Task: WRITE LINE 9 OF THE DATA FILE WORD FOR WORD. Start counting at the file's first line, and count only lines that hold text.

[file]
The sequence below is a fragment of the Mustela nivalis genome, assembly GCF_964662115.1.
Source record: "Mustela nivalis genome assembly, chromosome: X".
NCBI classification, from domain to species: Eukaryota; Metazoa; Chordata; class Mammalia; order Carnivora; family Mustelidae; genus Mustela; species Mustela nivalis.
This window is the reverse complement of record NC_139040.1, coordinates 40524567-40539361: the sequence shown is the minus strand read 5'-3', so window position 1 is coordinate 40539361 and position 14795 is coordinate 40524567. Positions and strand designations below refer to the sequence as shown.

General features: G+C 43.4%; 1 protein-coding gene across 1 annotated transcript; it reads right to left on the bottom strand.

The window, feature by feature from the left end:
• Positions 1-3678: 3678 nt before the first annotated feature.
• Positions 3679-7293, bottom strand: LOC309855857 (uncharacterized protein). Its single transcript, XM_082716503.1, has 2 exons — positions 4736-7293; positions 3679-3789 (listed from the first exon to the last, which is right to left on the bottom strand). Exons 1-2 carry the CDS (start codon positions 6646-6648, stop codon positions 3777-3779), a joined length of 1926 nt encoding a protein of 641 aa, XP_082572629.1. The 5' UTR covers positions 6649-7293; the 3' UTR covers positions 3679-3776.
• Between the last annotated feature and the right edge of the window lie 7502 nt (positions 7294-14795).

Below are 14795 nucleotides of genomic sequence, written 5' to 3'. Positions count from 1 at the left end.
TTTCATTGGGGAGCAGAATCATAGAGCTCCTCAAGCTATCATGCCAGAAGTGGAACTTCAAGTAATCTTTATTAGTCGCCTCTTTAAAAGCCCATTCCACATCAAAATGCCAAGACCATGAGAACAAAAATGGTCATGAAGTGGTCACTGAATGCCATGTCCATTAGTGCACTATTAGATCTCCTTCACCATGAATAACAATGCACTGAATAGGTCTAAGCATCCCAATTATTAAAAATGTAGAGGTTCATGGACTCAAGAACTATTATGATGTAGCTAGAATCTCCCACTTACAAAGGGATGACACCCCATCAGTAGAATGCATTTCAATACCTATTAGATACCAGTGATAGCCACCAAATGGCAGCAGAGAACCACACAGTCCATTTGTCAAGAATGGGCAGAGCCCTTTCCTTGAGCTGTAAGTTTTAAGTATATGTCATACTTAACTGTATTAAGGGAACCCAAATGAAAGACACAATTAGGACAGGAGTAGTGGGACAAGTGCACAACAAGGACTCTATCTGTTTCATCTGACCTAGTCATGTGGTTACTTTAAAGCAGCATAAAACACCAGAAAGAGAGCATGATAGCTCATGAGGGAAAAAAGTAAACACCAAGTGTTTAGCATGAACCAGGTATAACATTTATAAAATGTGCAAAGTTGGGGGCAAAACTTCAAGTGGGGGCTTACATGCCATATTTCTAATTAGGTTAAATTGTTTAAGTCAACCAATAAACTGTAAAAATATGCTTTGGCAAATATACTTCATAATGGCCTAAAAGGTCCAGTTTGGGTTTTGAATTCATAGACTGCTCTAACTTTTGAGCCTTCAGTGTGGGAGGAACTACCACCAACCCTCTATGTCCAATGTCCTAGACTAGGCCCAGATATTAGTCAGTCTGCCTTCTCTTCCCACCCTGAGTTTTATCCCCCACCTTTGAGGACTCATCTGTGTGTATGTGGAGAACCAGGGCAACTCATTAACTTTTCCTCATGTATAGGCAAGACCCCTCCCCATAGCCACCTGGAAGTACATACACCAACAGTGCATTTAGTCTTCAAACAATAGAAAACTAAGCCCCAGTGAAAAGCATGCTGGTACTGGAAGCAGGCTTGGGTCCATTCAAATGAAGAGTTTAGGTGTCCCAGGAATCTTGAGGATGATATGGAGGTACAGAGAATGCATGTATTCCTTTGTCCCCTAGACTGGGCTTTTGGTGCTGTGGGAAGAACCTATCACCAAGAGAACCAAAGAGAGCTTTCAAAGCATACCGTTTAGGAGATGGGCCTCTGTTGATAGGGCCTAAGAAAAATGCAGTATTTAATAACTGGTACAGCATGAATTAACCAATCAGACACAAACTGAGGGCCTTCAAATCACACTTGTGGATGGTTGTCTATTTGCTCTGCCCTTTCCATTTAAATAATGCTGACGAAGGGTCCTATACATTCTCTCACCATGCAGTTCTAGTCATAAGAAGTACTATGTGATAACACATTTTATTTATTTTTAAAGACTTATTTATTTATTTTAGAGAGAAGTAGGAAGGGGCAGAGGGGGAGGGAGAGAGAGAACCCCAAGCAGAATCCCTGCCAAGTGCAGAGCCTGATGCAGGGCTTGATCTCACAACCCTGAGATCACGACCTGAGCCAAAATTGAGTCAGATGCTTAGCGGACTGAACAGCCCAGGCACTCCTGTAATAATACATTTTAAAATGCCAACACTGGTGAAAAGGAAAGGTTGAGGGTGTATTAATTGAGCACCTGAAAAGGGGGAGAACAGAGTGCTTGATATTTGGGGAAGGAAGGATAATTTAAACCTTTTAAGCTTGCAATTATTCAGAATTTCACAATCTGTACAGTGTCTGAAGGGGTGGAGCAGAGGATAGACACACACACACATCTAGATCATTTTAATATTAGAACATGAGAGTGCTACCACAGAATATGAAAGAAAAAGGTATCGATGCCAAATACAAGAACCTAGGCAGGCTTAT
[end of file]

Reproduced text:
• Between the last annotated feature and the right edge of the window lie 7502 nt (positions 7294-14795).